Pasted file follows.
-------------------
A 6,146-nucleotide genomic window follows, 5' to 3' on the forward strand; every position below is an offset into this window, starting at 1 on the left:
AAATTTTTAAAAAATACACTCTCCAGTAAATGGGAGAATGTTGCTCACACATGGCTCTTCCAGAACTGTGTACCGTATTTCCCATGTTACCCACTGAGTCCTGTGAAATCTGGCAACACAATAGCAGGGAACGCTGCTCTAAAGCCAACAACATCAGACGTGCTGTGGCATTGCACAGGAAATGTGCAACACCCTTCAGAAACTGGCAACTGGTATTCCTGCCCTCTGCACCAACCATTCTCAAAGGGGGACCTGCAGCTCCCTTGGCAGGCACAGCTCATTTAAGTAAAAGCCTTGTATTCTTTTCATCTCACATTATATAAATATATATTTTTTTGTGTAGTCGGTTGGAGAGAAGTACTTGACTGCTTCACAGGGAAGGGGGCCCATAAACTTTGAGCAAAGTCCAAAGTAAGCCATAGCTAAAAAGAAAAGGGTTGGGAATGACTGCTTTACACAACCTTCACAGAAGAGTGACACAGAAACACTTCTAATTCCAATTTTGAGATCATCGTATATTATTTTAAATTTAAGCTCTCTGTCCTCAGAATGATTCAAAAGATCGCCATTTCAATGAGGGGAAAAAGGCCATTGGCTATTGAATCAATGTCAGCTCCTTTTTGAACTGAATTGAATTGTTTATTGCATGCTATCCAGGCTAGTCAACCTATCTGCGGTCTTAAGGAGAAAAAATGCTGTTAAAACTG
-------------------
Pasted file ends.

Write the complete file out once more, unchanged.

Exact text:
A 6,146-nucleotide genomic window follows, 5' to 3' on the forward strand; every position below is an offset into this window, starting at 1 on the left:
AAATTTTTAAAAAATACACTCTCCAGTAAATGGGAGAATGTTGCTCACACATGGCTCTTCCAGAACTGTGTACCGTATTTCCCATGTTACCCACTGAGTCCTGTGAAATCTGGCAACACAATAGCAGGGAACGCTGCTCTAAAGCCAACAACATCAGACGTGCTGTGGCATTGCACAGGAAATGTGCAACACCCTTCAGAAACTGGCAACTGGTATTCCTGCCCTCTGCACCAACCATTCTCAAAGGGGGACCTGCAGCTCCCTTGGCAGGCACAGCTCATTTAAGTAAAAGCCTTGTATTCTTTTCATCTCACATTATATAAATATATATTTTTTTGTGTAGTCGGTTGGAGAGAAGTACTTGACTGCTTCACAGGGAAGGGGGCCCATAAACTTTGAGCAAAGTCCAAAGTAAGCCATAGCTAAAAAGAAAAGGGTTGGGAATGACTGCTTTACACAACCTTCACAGAAGAGTGACACAGAAACACTTCTAATTCCAATTTTGAGATCATCGTATATTATTTTAAATTTAAGCTCTCTGTCCTCAGAATGATTCAAAAGATCGCCATTTCAATGAGGGGAAAAAGGCCATTGGCTATTGAATCAATGTCAGCTCCTTTTTGAACTGAATTGAATTGTTTATTGCATGCTATCCAGGCTAGTCAACCTATCTGCGGTCTTAAGGAGAAAAAATGCTGTTAAAACTG